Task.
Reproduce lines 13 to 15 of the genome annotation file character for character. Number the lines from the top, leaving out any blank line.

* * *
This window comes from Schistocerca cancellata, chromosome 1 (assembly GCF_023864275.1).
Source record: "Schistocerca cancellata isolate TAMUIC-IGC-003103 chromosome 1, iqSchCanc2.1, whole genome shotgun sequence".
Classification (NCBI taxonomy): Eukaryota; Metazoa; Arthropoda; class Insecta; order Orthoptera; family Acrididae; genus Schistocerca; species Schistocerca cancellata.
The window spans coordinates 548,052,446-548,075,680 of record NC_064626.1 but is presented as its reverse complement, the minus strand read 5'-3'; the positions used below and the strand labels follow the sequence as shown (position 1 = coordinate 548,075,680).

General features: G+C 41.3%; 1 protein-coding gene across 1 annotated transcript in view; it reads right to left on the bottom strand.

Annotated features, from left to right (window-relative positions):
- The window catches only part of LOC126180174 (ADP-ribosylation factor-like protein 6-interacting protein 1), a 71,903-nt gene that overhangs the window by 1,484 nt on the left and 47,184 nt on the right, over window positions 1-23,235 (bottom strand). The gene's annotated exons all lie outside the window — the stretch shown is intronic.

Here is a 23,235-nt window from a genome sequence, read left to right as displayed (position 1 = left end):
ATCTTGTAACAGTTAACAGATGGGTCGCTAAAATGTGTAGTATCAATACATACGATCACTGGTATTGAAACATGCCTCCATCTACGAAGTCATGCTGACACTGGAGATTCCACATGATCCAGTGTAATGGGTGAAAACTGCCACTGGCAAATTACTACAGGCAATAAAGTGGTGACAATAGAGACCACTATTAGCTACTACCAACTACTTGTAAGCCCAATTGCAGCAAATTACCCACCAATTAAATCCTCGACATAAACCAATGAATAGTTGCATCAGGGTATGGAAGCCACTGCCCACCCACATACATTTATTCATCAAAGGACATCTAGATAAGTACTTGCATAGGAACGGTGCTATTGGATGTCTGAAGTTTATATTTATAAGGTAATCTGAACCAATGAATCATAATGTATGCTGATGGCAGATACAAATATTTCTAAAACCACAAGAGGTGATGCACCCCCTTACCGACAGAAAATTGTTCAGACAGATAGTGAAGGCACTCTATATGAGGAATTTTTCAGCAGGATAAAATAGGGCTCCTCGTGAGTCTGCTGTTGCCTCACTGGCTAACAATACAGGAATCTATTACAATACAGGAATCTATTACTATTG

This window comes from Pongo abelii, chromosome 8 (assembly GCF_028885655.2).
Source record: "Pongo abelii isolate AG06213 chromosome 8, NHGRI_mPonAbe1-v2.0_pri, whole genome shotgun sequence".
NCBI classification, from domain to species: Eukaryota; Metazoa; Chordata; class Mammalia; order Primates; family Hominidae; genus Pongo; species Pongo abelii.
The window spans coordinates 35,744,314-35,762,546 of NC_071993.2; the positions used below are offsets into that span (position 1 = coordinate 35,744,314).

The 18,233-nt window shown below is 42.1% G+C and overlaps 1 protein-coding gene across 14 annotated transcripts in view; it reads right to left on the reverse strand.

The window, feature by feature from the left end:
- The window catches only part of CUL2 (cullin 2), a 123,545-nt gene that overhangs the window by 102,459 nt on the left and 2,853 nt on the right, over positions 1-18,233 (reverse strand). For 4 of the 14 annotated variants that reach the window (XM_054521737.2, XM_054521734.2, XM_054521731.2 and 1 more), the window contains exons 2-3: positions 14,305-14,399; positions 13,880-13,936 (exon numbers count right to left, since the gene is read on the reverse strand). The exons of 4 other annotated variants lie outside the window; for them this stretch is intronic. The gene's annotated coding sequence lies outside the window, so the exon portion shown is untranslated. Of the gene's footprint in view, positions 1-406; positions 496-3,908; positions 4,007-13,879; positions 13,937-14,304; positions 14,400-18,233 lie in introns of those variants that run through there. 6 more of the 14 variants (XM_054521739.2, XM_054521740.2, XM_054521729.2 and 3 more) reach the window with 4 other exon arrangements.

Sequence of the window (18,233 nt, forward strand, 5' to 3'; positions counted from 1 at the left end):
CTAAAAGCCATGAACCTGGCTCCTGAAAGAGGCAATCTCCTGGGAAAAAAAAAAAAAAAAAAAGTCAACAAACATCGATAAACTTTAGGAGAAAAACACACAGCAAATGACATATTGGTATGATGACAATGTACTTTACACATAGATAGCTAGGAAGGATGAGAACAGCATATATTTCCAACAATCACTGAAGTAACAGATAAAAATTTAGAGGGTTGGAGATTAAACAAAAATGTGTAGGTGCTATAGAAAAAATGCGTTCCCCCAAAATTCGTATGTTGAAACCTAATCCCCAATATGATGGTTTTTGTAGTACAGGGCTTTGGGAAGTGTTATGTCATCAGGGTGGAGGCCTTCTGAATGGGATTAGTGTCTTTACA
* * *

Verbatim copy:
The window spans coordinates 35,744,314-35,762,546 of NC_071993.2; the positions used below are offsets into that span (position 1 = coordinate 35,744,314).

The 18,233-nt window shown below is 42.1% G+C and overlaps 1 protein-coding gene across 14 annotated transcripts in view; it reads right to left on the reverse strand.

The window, feature by feature from the left end: